HM Improves Leadership Changes

June 24, 2004
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HOLLAND — Amid an improving business outlook, Mike Volkema will step aside next month as chief executive officer at Herman Miller Inc., leaving behind the day-to-day duties of running the company to focus more time on serving as chairman and in product research and innovation.

Brian Walker, Herman Miller’s corporate president and chief operating officer since January 2003, will succeed Volkema as CEO on July 26. Walker has held a series of top executive positions with Herman Miller, including president of North American operations and before that as CFO, since he joined the company in 1989.

I have always believed there is no lasting success without a successor, and it was a privilege for me to recommend to the board of directors that Brian Walker succeed me as chief executive officer. We’ve worked together for over nine years and in that time I have seen Brian demonstrate his gift for leadership, first as chief financial officer, then president of North America, and most recently as president and chief operating officer,” said Volkema, who has served as CEO since 1995 and held the dual role as chairman since late 2000.

“Brian’s leadership has been instrumental in guiding the company through the difficulties of the past few years, and he is ready to lead Herman Miller into a new era of growth and profitability,” Volkema said.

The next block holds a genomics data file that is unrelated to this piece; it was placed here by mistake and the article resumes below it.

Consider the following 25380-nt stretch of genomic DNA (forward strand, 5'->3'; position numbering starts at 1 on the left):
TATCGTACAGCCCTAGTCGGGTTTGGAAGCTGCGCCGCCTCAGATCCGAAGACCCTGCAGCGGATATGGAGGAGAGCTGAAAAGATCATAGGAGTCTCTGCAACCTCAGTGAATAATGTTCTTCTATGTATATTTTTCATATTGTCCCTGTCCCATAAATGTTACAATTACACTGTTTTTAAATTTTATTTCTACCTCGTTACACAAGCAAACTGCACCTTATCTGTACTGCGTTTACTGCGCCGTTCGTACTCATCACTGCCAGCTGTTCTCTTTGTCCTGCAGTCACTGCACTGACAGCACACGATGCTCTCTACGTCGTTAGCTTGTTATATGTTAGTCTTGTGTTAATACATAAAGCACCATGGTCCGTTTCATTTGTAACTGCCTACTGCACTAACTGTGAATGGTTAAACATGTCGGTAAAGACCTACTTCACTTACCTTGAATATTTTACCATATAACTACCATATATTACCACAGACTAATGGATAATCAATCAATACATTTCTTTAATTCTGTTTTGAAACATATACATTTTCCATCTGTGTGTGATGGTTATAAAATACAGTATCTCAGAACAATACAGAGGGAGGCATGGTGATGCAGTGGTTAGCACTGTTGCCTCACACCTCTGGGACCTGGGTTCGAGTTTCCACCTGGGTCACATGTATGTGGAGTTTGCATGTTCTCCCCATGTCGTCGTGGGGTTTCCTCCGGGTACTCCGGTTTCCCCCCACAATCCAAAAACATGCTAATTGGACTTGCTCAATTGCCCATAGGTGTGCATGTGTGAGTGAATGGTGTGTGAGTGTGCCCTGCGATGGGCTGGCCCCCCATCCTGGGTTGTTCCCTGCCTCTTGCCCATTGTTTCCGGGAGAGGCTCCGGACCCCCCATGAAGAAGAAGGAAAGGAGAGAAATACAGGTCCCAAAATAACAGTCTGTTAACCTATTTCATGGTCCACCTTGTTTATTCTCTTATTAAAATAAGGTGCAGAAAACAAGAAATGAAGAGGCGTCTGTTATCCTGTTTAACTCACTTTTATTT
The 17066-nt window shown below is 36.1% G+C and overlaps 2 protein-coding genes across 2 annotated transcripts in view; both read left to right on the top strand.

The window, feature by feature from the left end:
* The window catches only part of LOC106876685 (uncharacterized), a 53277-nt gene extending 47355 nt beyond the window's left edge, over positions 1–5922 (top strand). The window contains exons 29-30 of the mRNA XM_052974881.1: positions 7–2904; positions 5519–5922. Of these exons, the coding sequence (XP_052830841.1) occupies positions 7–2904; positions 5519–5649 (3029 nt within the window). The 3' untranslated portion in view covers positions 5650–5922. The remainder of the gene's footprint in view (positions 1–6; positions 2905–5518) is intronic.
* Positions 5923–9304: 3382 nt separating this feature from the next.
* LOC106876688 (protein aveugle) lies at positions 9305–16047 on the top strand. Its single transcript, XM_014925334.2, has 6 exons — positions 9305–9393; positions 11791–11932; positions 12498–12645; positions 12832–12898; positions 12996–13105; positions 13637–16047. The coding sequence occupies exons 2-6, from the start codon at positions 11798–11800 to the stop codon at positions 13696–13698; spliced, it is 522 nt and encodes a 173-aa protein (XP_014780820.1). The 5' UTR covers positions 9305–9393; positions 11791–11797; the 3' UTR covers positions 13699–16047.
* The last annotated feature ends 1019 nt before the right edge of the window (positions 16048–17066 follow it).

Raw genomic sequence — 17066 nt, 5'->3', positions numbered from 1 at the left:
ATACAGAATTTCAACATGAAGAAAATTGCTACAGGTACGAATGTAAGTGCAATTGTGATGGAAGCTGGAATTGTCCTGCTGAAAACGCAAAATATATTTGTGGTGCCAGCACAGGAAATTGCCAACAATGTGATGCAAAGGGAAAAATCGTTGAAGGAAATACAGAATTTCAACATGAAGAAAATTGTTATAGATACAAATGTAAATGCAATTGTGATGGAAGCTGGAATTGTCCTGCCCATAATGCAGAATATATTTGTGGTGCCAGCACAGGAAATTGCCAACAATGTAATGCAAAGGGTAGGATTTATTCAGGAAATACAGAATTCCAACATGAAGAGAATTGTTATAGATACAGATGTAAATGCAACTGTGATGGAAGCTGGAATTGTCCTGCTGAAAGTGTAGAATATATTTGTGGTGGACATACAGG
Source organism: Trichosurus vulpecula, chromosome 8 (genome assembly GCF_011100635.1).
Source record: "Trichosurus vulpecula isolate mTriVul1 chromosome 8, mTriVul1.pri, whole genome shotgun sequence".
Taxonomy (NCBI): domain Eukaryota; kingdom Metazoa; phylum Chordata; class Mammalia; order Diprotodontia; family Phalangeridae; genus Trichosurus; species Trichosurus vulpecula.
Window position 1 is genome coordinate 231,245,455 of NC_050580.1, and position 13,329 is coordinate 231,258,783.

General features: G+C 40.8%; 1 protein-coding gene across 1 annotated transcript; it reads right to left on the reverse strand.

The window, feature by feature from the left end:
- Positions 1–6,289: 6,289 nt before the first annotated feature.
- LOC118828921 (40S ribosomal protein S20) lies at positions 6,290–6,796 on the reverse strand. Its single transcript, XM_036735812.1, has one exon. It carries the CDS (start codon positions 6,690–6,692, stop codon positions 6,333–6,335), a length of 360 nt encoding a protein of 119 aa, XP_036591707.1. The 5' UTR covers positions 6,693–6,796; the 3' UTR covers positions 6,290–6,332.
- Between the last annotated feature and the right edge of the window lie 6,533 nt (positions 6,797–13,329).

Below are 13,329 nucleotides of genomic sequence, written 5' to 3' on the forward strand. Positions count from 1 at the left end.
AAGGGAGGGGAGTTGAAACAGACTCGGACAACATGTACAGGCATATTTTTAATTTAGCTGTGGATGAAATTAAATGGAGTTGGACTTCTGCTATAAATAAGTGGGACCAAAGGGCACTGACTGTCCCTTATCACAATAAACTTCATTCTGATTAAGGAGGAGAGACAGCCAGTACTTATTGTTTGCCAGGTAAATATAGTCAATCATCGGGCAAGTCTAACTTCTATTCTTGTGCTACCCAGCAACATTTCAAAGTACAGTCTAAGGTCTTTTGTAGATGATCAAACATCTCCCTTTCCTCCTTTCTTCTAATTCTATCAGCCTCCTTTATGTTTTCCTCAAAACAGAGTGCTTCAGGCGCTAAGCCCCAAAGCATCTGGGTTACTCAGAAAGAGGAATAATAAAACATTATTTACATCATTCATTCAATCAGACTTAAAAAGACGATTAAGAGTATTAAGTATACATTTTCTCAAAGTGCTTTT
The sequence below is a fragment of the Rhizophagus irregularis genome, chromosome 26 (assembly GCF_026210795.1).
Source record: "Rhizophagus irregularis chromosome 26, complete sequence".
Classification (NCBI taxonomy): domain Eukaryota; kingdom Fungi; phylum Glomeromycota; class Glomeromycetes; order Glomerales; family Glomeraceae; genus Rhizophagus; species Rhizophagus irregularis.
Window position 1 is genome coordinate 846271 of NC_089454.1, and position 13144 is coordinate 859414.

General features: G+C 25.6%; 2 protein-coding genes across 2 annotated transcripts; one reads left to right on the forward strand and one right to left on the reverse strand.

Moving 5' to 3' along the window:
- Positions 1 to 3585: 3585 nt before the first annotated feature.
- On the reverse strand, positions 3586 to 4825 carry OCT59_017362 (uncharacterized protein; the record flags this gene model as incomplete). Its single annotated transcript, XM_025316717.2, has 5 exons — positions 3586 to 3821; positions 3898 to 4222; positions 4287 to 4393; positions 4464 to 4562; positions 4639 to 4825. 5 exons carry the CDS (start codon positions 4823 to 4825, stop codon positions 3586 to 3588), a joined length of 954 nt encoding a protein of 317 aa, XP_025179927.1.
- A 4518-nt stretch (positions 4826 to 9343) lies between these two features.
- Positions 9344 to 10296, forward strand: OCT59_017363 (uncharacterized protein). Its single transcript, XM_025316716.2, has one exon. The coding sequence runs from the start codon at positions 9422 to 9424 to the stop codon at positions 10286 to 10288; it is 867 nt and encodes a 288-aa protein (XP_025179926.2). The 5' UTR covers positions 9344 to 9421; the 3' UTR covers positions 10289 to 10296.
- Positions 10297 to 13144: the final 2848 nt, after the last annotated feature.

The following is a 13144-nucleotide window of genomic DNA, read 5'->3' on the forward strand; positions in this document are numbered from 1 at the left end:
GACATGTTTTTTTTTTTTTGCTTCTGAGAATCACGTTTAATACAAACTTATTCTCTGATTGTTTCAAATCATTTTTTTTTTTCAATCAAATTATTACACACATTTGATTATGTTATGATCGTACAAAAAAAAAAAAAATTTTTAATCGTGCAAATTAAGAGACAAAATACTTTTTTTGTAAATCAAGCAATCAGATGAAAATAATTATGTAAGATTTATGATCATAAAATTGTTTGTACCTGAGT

Herman Miller announced the leadership change Wednesday evening as the company released solid sales and earnings results for the most recent quarter and fiscal year.

Revenues for the fourth quarter that ended May 29 grew 9.9 percent to $353.8 million. That compares with $321.9 million for the same period a year earlier and, combined with a positive sales report a day earlier at Steelcase Inc., provides further data showing the office furniture industry is now into a sustained recovery.

The weekly order rate for the quarter is the best the company has experienced in 11 quarters, Chief Financial Officer Beth Nickels said.

The signals are clear that our industry is back on the growth path,” she said.

Herman Miller reported net income of $19.3 million, or 27 cents per share. That compares to a net loss of $1.3 million, or 2 cents per share, in the same period a year earlier.

For the 2004 fiscal year, sales totaled $1.33 billion, or equal to the revenues recorded in the prior fiscal year.

Looking ahead, Herman Miller expects revenues for the current first quarter of FY 2005 to grow 9 percent to 16 percent from the $324.5 million of last year, to $355 million to $375 million, and earnings of 16 cents to 21 cents per share.  

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